Hi, it’s me. I’m alive.
I also have a bit more free time on my hands nowadays, so I can hopefully post more.
And I’ve returned to working on my family research – such as it is. To fill you in on how that’s going, I’ll start with a tangentially-related story about my mom.
It’s been a roller-coaster of a year for her. A huge part of that is because she’s lost two of her brothers in the past nine months.
Last November, my uncle Ucline passed away from cancer. And on the same day, she found out my other uncle Egton was diagnosed … with cancer. So she’s been to two funerals in Jamaica – one last December, the other this past May. Between that and moving, she was weary, to say the least.
She knows I’ve been picking away at the family research. (And, of course, I excitedly tell her every time I make some sort of discovery.) So before she left for funeral number two, I mentioned since she’d see relatives on her father’s side of the family (where I’ve found the majority of the family research), she might want to talk to them if she had questions she wanted to try to answer.
She saw her older sister (who lives in Jamaica part of the year), her younger sister (the only sibling I’ve never met), and her (melodramatic) younger brother who resides in Florida. She visited her second cousin, Mrs. Shearer (remember her?) who, as it turns out, is actually several years younger than my mother (and not older, as she originally thought).
She met the daughter of one of her favourite uncles, who died in England in the mid-1980s. She started to ask her questions, but never got very far, due to family interruptions.
They even paid a visit to Cascade, where they visited a relation who still lives there (he’s in his 80s) and knows about the Campbells. They tried to locate the old homestead and family burial plot, which is down in a valley and inaccessible due to (a) overgrowth and (b) a gigantic tree which fell during a previous hurricane and has blocked the way. My mom still remembered the approximate location, but that’s as far as they got.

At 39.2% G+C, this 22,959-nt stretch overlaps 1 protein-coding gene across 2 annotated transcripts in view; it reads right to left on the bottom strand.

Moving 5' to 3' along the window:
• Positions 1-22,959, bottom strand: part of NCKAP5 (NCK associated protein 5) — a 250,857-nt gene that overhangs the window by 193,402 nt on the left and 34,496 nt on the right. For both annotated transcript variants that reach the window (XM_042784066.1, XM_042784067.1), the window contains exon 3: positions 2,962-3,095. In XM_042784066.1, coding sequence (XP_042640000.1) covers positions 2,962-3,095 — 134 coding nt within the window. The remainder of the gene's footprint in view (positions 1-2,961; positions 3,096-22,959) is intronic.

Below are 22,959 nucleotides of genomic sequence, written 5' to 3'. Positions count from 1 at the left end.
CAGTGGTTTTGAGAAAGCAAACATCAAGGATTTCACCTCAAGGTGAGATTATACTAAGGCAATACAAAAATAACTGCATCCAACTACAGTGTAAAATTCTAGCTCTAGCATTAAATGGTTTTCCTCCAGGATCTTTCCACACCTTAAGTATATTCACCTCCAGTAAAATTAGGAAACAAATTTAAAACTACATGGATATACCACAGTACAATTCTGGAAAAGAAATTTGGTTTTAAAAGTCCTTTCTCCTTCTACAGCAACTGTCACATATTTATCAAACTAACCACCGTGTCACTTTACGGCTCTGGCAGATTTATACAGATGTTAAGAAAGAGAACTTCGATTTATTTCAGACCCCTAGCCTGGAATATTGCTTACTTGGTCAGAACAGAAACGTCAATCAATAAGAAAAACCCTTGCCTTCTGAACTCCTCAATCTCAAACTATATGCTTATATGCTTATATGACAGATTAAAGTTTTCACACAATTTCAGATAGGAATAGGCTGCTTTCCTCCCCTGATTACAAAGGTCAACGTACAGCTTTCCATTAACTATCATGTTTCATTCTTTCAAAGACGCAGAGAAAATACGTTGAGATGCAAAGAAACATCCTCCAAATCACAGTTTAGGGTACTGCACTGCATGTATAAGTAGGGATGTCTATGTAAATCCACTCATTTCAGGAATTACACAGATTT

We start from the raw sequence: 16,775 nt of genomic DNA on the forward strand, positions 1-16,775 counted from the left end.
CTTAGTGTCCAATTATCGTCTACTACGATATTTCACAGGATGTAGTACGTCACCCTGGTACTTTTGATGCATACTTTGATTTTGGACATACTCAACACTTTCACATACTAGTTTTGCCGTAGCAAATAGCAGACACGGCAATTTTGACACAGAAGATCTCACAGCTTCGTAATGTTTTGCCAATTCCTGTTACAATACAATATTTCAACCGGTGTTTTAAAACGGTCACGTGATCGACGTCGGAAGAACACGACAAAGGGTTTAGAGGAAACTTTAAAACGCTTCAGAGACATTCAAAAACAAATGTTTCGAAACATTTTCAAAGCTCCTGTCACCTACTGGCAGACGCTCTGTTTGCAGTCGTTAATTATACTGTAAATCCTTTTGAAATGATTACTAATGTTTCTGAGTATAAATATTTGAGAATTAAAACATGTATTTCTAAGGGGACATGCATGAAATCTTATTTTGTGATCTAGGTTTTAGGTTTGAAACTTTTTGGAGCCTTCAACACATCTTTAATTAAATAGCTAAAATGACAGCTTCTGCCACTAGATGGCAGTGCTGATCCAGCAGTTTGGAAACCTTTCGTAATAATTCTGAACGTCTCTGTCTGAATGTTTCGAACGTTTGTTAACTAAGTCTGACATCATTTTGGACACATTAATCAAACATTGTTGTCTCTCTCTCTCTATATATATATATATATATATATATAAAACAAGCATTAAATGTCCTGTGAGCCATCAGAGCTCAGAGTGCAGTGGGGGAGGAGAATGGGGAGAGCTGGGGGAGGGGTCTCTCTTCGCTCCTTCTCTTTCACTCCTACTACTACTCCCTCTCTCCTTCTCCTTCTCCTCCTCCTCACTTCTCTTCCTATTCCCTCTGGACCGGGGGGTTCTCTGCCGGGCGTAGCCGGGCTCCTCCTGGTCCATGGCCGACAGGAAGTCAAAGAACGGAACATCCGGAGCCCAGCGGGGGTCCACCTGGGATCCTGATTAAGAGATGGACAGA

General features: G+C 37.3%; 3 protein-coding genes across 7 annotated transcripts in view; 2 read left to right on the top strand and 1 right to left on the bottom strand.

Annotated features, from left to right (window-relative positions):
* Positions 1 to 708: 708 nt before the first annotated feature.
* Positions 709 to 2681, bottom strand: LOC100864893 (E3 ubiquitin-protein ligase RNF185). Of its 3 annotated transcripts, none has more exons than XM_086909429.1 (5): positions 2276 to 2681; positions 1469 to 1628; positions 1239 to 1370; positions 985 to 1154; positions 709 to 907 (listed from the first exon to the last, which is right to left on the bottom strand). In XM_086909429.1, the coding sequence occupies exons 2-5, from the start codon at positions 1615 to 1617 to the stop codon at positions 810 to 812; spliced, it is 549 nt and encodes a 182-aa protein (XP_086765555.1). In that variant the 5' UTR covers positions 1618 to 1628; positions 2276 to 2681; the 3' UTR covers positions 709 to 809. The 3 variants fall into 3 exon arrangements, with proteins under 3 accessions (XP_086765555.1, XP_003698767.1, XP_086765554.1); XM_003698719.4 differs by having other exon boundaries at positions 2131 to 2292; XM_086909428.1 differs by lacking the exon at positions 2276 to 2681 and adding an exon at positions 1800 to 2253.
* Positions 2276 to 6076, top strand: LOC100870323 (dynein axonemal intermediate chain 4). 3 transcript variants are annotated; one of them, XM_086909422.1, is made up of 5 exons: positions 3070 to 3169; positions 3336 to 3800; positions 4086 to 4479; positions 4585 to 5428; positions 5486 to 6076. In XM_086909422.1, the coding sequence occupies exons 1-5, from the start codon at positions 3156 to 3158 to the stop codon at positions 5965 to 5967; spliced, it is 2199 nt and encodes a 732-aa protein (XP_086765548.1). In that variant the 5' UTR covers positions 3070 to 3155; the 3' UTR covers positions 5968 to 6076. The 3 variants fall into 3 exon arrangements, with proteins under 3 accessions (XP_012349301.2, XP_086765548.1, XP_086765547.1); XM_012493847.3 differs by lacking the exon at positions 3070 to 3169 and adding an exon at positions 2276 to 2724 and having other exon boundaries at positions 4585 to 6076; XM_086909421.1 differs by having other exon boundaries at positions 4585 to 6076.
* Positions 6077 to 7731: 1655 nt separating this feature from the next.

A couple of weeks after returning from Jamaica, she called me one evening, as I was making some writing revisions for a freelance gig.
She’d been talking to her half-sister (the one aunt I’ve never met) and wanted me to verify the name of one of her uncles, who had a mental illness and was long-since deceased. I told her who it most likely was, then found out the reason …
Apparently while at my late uncle’s house, she had come across part of a will, in which my great-grandmother Jane Ann had left a parcel of land to said uncle.
This caught my attention.
I could care less about the land. (Trying to own real estate is one country is complicated enough, never mind entertaining the prospect of owning real estate in two.) But the will represents documentation that I didn’t think existed for my family – or was lost to time and the garbage bin.
I don’t know what (or who) else is mentioned in the will. My aunt (who lives in New Jersey) told my mom she would look at it more closely when she has time. But I’m not holding my breath as to whether she’ll disclose anything else.
But that tiny drip of information got me thinking about family research. About Ellen. And about that massive brick wall separating us.
So occasionally throughout the summer, I started re-tracing my steps for the umpteenth time. I looked at the documents I knew about. Visited my usual genealogy sites, searching for the same names over and over again.
And wondering if I would ever get another break.